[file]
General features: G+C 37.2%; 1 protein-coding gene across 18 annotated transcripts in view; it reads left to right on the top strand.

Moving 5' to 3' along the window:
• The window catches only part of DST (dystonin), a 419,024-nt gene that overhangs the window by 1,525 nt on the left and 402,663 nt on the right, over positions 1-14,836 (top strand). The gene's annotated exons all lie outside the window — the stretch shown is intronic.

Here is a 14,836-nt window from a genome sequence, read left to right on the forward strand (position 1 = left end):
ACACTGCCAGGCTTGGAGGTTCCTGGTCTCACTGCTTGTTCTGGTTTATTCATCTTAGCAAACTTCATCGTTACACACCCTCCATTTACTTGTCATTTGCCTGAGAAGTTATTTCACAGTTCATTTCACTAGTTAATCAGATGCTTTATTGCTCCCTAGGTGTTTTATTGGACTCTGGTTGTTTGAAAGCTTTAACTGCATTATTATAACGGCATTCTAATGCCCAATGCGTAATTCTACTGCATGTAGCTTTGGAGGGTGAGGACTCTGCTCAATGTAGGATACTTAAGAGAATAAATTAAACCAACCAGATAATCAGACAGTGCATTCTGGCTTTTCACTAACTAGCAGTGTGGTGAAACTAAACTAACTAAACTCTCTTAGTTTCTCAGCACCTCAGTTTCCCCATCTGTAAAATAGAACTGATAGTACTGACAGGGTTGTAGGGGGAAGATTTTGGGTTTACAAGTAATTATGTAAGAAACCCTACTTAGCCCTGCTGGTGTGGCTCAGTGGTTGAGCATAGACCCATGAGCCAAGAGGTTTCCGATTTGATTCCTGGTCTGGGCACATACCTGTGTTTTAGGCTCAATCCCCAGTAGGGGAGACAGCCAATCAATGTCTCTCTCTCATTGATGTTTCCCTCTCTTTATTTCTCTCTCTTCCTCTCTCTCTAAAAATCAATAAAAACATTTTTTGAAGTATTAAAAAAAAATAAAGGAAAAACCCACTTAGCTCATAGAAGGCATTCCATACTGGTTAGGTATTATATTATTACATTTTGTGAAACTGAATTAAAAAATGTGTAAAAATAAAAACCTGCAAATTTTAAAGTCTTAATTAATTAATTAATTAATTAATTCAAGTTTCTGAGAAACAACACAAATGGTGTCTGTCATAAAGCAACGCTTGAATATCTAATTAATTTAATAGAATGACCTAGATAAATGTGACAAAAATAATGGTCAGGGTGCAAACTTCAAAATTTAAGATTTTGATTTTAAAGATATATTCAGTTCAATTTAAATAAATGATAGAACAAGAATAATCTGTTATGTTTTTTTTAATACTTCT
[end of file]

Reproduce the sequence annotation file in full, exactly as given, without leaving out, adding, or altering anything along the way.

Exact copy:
General features: G+C 37.2%; 1 protein-coding gene across 18 annotated transcripts in view; it reads left to right on the top strand.

Moving 5' to 3' along the window:
• The window catches only part of DST (dystonin), a 419,024-nt gene that overhangs the window by 1,525 nt on the left and 402,663 nt on the right, over positions 1-14,836 (top strand). The gene's annotated exons all lie outside the window — the stretch shown is intronic.

Here is a 14,836-nt window from a genome sequence, read left to right on the forward strand (position 1 = left end):
ACACTGCCAGGCTTGGAGGTTCCTGGTCTCACTGCTTGTTCTGGTTTATTCATCTTAGCAAACTTCATCGTTACACACCCTCCATTTACTTGTCATTTGCCTGAGAAGTTATTTCACAGTTCATTTCACTAGTTAATCAGATGCTTTATTGCTCCCTAGGTGTTTTATTGGACTCTGGTTGTTTGAAAGCTTTAACTGCATTATTATAACGGCATTCTAATGCCCAATGCGTAATTCTACTGCATGTAGCTTTGGAGGGTGAGGACTCTGCTCAATGTAGGATACTTAAGAGAATAAATTAAACCAACCAGATAATCAGACAGTGCATTCTGGCTTTTCACTAACTAGCAGTGTGGTGAAACTAAACTAACTAAACTCTCTTAGTTTCTCAGCACCTCAGTTTCCCCATCTGTAAAATAGAACTGATAGTACTGACAGGGTTGTAGGGGGAAGATTTTGGGTTTACAAGTAATTATGTAAGAAACCCTACTTAGCCCTGCTGGTGTGGCTCAGTGGTTGAGCATAGACCCATGAGCCAAGAGGTTTCCGATTTGATTCCTGGTCTGGGCACATACCTGTGTTTTAGGCTCAATCCCCAGTAGGGGAGACAGCCAATCAATGTCTCTCTCTCATTGATGTTTCCCTCTCTTTATTTCTCTCTCTTCCTCTCTCTCTAAAAATCAATAAAAACATTTTTTGAAGTATTAAAAAAAAATAAAGGAAAAACCCACTTAGCTCATAGAAGGCATTCCATACTGGTTAGGTATTATATTATTACATTTTGTGAAACTGAATTAAAAAATGTGTAAAAATAAAAACCTGCAAATTTTAAAGTCTTAATTAATTAATTAATTAATTAATTCAAGTTTCTGAGAAACAACACAAATGGTGTCTGTCATAAAGCAACGCTTGAATATCTAATTAATTTAATAGAATGACCTAGATAAATGTGACAAAAATAATGGTCAGGGTGCAAACTTCAAAATTTAAGATTTTGATTTTAAAGATATATTCAGTTCAATTTAAATAAATGATAGAACAAGAATAATCTGTTATGTTTTTTTTAATACTTCT